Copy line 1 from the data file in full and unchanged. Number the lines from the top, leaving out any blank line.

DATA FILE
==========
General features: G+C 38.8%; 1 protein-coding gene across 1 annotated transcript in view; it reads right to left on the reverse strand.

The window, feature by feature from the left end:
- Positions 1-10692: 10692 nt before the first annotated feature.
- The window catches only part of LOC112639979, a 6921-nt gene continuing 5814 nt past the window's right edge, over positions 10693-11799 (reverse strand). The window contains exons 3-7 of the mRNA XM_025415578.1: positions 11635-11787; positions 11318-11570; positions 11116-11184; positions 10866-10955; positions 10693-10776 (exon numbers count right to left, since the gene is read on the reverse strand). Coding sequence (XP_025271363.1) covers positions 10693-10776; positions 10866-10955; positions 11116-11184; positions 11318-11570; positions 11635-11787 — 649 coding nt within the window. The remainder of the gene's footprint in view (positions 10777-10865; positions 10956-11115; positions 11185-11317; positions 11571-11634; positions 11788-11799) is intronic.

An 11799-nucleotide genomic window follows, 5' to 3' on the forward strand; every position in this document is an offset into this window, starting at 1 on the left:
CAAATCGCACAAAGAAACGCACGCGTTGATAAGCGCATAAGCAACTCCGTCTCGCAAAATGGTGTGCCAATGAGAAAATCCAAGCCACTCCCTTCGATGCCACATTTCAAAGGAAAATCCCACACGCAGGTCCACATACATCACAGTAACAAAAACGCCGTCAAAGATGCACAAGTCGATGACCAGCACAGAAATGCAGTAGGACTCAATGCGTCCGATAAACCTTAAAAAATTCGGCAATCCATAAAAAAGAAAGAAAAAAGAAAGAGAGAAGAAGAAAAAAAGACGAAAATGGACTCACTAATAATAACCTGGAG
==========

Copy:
General features: G+C 38.8%; 1 protein-coding gene across 1 annotated transcript in view; it reads right to left on the reverse strand.